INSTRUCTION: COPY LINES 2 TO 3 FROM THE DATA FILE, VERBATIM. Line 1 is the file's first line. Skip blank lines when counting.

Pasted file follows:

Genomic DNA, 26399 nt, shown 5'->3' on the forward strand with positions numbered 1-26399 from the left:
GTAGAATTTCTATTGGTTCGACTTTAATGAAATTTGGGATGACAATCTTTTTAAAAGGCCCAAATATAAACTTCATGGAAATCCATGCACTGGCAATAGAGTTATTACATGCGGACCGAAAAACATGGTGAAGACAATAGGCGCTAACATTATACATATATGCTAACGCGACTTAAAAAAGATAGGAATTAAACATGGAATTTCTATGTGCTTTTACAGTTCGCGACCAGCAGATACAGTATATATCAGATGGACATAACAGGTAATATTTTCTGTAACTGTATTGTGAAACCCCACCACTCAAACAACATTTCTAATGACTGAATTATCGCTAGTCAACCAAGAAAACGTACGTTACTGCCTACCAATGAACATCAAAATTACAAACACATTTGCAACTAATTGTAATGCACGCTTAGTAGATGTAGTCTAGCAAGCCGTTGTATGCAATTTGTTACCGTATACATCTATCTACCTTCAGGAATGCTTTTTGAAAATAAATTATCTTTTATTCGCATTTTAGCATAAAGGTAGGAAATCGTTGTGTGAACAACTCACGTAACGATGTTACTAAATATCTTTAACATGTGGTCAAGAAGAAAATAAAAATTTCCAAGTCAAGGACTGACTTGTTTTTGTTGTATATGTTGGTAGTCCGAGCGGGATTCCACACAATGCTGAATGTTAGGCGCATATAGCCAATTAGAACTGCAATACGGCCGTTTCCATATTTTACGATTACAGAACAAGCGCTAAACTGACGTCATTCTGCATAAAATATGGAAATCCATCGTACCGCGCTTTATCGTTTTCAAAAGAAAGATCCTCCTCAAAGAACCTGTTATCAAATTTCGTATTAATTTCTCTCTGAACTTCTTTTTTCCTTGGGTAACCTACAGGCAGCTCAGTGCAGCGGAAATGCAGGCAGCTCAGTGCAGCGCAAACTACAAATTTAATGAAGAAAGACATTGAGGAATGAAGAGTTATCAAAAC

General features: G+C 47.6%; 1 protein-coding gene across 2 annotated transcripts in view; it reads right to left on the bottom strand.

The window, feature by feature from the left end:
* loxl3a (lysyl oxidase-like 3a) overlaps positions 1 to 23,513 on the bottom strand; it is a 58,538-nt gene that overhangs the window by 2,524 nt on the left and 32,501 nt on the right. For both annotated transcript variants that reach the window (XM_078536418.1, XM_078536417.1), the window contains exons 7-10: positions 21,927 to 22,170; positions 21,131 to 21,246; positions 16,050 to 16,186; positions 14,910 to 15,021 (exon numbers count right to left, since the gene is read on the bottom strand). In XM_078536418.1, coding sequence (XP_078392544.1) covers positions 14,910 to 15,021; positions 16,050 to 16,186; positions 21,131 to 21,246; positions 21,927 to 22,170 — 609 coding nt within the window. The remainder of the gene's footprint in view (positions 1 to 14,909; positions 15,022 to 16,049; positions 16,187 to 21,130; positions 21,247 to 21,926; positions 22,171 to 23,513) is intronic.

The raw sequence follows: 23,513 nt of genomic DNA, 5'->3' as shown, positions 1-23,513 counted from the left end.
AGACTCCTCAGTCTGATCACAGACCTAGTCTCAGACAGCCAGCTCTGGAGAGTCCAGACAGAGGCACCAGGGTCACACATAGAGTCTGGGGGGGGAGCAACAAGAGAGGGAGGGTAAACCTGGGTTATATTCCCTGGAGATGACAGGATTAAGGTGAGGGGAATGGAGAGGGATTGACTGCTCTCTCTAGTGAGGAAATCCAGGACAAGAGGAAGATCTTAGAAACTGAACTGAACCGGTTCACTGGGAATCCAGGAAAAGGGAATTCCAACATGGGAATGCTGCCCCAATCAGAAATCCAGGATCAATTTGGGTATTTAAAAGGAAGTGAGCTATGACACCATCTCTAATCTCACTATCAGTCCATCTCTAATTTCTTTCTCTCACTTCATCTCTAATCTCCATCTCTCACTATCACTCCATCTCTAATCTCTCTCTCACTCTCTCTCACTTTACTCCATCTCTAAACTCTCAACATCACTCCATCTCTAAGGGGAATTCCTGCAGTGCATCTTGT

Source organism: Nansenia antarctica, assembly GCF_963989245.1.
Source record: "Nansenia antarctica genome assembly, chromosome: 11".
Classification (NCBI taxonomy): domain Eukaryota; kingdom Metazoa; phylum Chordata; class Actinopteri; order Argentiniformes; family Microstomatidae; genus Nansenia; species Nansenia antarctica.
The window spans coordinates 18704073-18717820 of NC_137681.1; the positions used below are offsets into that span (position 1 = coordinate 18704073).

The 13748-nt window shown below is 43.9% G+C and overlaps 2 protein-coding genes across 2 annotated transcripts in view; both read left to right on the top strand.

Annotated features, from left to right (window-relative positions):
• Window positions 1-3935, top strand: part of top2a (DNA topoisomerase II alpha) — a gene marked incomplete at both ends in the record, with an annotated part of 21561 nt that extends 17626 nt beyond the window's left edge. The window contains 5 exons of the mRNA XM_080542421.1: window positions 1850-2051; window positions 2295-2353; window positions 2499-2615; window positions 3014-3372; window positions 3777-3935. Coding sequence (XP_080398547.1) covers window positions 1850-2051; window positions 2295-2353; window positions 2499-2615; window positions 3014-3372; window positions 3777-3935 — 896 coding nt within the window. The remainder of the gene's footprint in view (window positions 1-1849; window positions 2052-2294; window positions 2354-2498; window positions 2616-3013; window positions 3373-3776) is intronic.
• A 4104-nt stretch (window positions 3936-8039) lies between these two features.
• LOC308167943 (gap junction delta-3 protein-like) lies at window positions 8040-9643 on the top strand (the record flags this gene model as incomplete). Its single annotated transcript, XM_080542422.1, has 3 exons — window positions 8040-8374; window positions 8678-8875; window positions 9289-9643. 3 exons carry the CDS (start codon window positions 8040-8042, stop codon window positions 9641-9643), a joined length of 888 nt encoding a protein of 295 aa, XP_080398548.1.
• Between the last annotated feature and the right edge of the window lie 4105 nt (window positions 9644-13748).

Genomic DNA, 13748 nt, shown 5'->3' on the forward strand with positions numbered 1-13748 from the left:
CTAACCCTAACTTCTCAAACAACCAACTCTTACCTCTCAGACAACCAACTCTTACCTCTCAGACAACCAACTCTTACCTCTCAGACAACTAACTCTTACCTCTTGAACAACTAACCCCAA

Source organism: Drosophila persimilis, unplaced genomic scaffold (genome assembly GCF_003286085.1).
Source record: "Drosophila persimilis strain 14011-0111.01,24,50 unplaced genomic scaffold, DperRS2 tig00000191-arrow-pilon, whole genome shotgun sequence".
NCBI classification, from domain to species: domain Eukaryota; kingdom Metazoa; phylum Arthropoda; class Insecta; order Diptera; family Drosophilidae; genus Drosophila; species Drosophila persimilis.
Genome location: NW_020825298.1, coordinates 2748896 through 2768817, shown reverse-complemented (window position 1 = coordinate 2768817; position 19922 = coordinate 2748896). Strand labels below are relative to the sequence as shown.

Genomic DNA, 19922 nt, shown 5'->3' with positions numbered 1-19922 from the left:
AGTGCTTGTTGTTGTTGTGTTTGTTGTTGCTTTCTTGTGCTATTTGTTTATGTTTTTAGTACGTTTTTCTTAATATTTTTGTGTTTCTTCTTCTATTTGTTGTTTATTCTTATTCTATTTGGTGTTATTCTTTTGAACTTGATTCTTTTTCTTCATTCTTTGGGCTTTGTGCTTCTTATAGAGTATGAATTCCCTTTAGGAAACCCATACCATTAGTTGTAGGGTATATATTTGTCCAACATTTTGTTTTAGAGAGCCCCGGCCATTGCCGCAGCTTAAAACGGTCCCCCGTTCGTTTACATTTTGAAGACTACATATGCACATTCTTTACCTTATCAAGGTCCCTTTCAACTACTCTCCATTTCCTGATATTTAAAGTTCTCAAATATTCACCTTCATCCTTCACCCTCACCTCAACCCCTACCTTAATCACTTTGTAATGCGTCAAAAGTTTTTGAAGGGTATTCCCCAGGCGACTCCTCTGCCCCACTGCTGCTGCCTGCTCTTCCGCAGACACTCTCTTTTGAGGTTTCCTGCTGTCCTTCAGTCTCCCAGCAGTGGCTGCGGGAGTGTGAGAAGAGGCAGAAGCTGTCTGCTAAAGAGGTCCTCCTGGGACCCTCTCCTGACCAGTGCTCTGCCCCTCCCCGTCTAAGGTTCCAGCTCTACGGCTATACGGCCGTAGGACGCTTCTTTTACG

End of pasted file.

GTAGAATTTCTATTGGTTCGACTTTAATGAAATTTGGGATGACAATCTTTTTAAAAGGCCCAAATATAAACTTCATGGAAATCCATGCACTGGCAATAGAGTTATTACATGCGGACCGAAAAACATGGTGAAGACAATAGGCGCTAACATTATACATATATGCTAACGCGACTTAAAAAAGATAGGAATTAAACATGGAATTTCTATGTGCTTTTACAGTTCGCGACCAGCAGATACAGTATATATCAGATGGACATAACAGGTAATATTTTCTGTAACTGTATTGTGAAACCCCACCACTCAAACAACATTTCTAATGACTGAATTATCGCTAGTCAACCAAGAAAACGTACGTTACTGCCTACCAATGAACATCAAAATTACAAACACATTTGCAACTAATTGTAATGCACGCTTAGTAGATGTAGTCTAGCAAGCCGTTGTATGCAATTTGTTACCGTATACATCTATCTACCTTCAGGAATGCTTTTTGAAAATAAATTATCTTTTATTCGCATTTTAGCATAAAGGTAGGAAATCGTTGTGTGAACAACTCACGTAACGATGTTACTAAATATCTTTAACATGTGGTCAAGAAGAAAATAAAAATTTCCAAGTCAAGGACTGACTTGTTTTTGTTGTATATGTTGGTAGTCCGAGCGGGATTCCACACAATGCTGAATGTTAGGCGCATATAGCCAATTAGAACTGCAATACGGCCGTTTCCATATTTTACGATTACAGAACAAGCGCTAAACTGACGTCATTCTGCATAAAATATGGAAATCCATCGTACCGCGCTTTATCGTTTTCAAAAGAAAGATCCTCCTCAAAGAACCTGTTATCAAATTTCGTATTAATTTCTCTCTGAACTTCTTTTTTCCTTGGGTAACCTACAGGCAGCTCAGTGCAGCGGAAATGCAGGCAGCTCAGTGCAGCGCAAACTACAAATTTAATGAAGAAAGACATTGAGGAATGAAGAGTTATCAAAAC

General features: G+C 47.6%; 1 protein-coding gene across 2 annotated transcripts in view; it reads right to left on the bottom strand.